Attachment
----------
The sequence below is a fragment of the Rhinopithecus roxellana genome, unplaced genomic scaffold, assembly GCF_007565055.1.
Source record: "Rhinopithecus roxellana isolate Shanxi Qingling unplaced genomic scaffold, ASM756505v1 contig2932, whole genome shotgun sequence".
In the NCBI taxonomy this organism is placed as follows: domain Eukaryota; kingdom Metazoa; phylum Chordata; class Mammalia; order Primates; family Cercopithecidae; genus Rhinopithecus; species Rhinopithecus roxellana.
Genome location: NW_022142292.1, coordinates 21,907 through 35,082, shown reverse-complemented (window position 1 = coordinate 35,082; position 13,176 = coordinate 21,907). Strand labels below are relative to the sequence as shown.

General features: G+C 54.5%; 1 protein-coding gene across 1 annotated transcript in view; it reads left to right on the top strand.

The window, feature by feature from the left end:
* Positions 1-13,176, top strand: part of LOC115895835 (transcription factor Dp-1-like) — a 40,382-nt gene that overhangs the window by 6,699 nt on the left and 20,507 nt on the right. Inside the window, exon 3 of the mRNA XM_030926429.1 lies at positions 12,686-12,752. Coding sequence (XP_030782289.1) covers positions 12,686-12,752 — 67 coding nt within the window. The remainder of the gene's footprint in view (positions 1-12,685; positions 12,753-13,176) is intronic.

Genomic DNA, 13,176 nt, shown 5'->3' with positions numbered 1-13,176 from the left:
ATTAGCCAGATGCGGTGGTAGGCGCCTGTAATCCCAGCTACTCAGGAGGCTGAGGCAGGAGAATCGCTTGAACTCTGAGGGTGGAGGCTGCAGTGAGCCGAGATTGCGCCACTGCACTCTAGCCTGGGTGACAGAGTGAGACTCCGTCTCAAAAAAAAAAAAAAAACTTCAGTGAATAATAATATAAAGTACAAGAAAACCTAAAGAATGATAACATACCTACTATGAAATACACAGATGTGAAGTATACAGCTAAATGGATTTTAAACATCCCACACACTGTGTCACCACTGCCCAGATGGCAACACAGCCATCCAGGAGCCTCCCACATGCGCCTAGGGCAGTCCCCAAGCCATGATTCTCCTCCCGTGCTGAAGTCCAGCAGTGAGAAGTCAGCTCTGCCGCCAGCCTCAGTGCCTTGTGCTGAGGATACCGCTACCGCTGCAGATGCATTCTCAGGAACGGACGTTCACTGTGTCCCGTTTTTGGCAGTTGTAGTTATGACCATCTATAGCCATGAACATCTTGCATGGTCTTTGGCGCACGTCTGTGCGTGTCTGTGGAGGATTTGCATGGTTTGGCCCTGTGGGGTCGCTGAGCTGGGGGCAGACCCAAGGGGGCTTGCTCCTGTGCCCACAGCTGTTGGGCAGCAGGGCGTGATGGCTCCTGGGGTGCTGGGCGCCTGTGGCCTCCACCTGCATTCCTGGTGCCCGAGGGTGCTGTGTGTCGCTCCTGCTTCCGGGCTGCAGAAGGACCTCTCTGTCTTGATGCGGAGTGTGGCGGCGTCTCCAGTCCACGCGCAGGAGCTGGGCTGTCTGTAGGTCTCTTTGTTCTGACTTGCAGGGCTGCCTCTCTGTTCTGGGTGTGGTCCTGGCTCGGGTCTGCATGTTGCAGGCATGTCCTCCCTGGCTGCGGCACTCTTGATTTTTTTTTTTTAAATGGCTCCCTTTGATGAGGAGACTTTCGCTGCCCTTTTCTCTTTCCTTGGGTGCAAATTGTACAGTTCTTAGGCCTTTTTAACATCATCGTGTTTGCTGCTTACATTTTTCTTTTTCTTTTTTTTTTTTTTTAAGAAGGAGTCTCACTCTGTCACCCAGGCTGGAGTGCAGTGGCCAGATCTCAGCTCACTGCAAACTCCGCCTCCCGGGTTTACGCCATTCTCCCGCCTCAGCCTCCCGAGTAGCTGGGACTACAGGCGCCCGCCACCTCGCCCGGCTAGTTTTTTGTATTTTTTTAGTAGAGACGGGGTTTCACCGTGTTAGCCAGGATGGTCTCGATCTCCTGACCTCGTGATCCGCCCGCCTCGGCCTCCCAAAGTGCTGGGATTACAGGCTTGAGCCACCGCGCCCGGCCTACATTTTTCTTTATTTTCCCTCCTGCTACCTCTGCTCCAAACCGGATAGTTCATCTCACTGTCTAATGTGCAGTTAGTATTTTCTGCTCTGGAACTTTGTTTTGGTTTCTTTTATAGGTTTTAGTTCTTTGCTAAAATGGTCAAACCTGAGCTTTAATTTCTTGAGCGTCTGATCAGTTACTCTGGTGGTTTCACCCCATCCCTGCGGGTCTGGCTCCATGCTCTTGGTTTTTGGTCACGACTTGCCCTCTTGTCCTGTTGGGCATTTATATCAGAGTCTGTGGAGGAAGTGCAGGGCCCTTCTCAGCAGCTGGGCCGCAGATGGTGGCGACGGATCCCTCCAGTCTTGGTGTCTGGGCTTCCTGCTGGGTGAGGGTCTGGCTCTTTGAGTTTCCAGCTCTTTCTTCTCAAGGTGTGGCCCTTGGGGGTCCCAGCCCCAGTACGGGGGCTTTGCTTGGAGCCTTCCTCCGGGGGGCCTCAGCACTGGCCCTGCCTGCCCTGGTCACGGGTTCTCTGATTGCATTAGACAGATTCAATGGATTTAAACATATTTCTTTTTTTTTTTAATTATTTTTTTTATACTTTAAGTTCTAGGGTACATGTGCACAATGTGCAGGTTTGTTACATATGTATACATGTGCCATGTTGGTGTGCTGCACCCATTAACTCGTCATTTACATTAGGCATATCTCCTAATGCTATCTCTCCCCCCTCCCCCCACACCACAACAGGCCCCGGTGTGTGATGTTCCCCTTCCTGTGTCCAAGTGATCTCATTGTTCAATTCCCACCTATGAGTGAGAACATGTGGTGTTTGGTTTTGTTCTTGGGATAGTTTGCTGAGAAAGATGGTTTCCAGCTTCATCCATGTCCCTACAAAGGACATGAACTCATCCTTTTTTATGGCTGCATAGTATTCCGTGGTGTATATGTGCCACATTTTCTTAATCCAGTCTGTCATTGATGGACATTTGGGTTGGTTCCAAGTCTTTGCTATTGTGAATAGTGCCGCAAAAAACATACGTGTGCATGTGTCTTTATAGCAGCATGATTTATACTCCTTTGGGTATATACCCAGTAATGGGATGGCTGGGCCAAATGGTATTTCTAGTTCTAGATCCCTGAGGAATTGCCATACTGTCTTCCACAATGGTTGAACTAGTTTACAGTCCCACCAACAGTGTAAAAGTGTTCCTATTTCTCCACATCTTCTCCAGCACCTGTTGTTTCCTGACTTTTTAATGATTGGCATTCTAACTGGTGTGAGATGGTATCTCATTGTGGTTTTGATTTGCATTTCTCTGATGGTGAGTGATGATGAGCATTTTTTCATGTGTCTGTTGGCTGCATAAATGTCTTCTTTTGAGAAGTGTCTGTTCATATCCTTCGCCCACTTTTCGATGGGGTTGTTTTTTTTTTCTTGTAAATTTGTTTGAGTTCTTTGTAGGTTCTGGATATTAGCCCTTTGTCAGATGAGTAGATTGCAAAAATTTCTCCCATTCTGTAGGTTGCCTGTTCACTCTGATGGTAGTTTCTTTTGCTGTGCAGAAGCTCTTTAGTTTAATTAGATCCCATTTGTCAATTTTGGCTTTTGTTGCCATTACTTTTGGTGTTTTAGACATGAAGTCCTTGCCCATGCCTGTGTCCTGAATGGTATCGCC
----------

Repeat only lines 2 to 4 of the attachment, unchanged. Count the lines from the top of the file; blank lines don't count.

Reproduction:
Source record: "Rhinopithecus roxellana isolate Shanxi Qingling unplaced genomic scaffold, ASM756505v1 contig2932, whole genome shotgun sequence".
In the NCBI taxonomy this organism is placed as follows: domain Eukaryota; kingdom Metazoa; phylum Chordata; class Mammalia; order Primates; family Cercopithecidae; genus Rhinopithecus; species Rhinopithecus roxellana.
Genome location: NW_022142292.1, coordinates 21,907 through 35,082, shown reverse-complemented (window position 1 = coordinate 35,082; position 13,176 = coordinate 21,907). Strand labels below are relative to the sequence as shown.